Connotation is further skewed when the photographer elects to stage the physical objects within the frame. Isobel Hilton (The Guardian) echoes this view, in her article entitled ‘The Camera Never Lies[8]” (2008), on the run up to the Robert Capa-retrospective at the Barbican in 2008, re-reviewing the controversy surrounding Capa’s photograph of Federico Borrell García (1936) and commented on war photography that “Ever since cameras first went to war, photographers have staged scenes, rearranged bodies and had events re-enacted for the camera and we look at them in two states of mind - open to their impact as authentic images, and aware that to perceive the camera as a neutral observer is naive.

Category 2 – the photograph
William Mitchell, accepted the existence of fake images and commented that “extreme manipulation … [was] … technically difficult, time-consuming and outside the mainstream of photographic practice.[9]” However, by the early 1900’s photographers were ‘normally’ reworking their negatives to create the ‘perfect’ image. Ansel Adams (who died in 1984) revisited favourite sites and reworked his negatives (from that site) until he was happy with the results, of ‘Moonrise’ (Hernandez, New Mexico, 1941) he stated that “the negative was always difficult to print” – requiring significant dodging and burning to create an acceptable print – he continued “it is safe to say, that no two prints are precisely the same.[10]

Reuter’s[11] stance on manipulation is “that anything that could have been done in a dark room is acceptable, but we can't tolerate anything that changes the editorial context”. To put this into context “Reuters, is one of the world’s largest international multimedia news providers, reaching more than one billion people every day.[12]”Thus, clearly the manipulation carried by Adams was acceptable; unfortunately when Paul Hanson carried out the same techniques on his winning World Press Photo (in 2012) of Muhammad and Suhaib Hijazi, the very emotional debate that followed conceded that it ‘did not change editorial context’ but left world opinion divided regarding the need for that ‘type’ of manipulation.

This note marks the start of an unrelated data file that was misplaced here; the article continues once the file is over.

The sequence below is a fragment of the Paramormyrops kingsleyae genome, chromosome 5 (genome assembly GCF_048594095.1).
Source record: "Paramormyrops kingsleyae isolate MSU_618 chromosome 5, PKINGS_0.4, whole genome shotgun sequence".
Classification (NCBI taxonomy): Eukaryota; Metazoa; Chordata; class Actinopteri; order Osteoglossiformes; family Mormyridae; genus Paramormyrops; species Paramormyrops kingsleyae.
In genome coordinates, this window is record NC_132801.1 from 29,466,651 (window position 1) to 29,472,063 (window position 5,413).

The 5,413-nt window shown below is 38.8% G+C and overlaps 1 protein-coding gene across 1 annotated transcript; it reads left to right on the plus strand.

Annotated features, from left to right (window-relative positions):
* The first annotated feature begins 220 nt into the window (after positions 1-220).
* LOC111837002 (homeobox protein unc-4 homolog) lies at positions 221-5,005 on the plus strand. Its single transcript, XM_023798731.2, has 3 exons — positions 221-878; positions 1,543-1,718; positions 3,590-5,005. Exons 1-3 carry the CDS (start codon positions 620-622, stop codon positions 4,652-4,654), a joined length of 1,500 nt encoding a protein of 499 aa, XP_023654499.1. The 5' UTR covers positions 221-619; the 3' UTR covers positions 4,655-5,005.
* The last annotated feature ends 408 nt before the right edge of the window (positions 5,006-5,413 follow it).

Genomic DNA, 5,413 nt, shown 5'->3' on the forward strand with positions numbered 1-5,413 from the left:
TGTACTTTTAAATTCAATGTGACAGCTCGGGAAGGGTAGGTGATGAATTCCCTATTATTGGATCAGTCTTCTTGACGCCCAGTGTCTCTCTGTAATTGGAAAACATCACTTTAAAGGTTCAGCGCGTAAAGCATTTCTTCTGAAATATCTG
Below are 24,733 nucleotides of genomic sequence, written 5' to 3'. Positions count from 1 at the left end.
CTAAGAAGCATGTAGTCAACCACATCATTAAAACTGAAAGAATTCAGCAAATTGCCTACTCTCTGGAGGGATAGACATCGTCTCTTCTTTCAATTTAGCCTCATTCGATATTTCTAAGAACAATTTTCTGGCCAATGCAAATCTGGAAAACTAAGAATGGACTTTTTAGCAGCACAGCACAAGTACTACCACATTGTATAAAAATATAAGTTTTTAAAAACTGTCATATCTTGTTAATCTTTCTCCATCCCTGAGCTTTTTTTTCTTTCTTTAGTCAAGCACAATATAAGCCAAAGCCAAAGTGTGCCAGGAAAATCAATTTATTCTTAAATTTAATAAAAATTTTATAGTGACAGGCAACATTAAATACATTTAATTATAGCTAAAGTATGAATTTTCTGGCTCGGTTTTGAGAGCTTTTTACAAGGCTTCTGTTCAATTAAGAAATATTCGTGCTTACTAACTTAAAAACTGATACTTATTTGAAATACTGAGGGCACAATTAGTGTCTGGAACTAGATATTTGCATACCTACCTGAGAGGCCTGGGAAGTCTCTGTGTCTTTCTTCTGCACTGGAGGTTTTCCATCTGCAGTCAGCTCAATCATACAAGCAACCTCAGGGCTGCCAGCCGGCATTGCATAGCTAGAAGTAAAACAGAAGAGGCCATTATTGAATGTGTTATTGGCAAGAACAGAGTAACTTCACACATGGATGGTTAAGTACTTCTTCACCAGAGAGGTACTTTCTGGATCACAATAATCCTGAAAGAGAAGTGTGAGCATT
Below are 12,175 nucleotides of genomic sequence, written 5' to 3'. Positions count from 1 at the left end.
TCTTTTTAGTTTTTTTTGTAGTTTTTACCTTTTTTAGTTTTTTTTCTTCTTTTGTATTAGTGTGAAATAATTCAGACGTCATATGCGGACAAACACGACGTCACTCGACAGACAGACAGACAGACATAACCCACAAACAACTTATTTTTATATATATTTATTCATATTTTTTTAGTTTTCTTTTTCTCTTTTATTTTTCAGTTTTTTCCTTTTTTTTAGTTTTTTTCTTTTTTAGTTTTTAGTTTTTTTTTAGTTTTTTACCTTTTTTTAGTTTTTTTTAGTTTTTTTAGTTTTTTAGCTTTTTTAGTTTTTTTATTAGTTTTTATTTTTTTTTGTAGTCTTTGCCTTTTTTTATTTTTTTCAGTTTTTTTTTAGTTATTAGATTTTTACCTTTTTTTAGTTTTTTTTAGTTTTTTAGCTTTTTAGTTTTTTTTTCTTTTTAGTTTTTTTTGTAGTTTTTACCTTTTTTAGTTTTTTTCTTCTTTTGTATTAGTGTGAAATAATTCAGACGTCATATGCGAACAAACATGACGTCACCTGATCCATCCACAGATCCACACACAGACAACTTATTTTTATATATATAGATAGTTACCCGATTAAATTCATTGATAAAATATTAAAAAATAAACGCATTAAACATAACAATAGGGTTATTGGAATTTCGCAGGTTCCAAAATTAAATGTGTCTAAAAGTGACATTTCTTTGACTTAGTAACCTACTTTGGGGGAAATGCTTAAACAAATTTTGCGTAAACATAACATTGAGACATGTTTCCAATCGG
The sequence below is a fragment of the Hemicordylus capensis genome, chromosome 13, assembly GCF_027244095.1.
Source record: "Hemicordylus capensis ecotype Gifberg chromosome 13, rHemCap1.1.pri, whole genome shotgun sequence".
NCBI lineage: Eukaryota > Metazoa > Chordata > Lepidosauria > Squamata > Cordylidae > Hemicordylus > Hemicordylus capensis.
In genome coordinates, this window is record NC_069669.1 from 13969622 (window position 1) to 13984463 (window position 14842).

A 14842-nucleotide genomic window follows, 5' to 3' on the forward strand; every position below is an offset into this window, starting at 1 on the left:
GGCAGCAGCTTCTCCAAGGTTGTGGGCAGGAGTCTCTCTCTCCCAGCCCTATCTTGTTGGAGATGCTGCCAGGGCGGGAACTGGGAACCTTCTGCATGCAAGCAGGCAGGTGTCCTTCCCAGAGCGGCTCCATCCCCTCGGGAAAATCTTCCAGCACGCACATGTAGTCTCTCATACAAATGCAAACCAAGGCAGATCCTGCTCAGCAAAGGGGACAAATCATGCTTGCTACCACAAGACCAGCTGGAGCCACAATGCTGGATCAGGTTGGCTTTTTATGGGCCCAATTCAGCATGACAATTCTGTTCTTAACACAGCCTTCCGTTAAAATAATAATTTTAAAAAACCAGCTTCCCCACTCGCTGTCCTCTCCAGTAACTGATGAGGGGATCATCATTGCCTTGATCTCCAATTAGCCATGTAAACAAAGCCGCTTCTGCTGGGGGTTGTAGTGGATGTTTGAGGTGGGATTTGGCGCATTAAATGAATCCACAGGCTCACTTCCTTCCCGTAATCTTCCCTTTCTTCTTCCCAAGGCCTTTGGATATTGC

Approve or otherwise, the situation remains that photographers regularly used dark room tools to perfect the look of their images. Historically, the tonal look of an image started with the film the photographer preferred, this was further enhanced by the chemical ‘reworking’ and lead to the development of individual styles; similarly today many documentary photographers have developed very unique and recognisable styles enabling them to stand out in the crowd, for example, Edward Burtynski (CA, b 1955), Sabastiao Salgado (BR, b 1944), Yuri Kozyrev (RU, b 1963), Marcus Bleasdale (UK, b 1968). The ‘style’ may be specific to the photographer (e.g. Salgado) or specific to a digital imaging laboratory (e.g. 10B[13]); irrespective ‘style’ is a form of personal expression and as such directly contravenes the definition of objectivity. But does ‘style’ not change the editorial context? It could very well add gravitas to the article because of the professional standing of the photographer.

Deliberate fakery aside, the transportable nature of photographs means that we should always question their integrity. For example, a party, regardless of whether it genuinely contained any memorable moments, becomes memorable as soon as somebody takes a photograph at that party – “the event is only an event because the narrator/observer created the event; The French Revolution was not the French Revolution from day one, it only became the French Revolution after the event, the event is not what happened but that which can be narrated.[14]” Since the relative importance of any given situation can only be determined after the event rather than before (and often during) the event, the decision to take the photograph can only have be arbitrary, therefore, subjective rather than objective.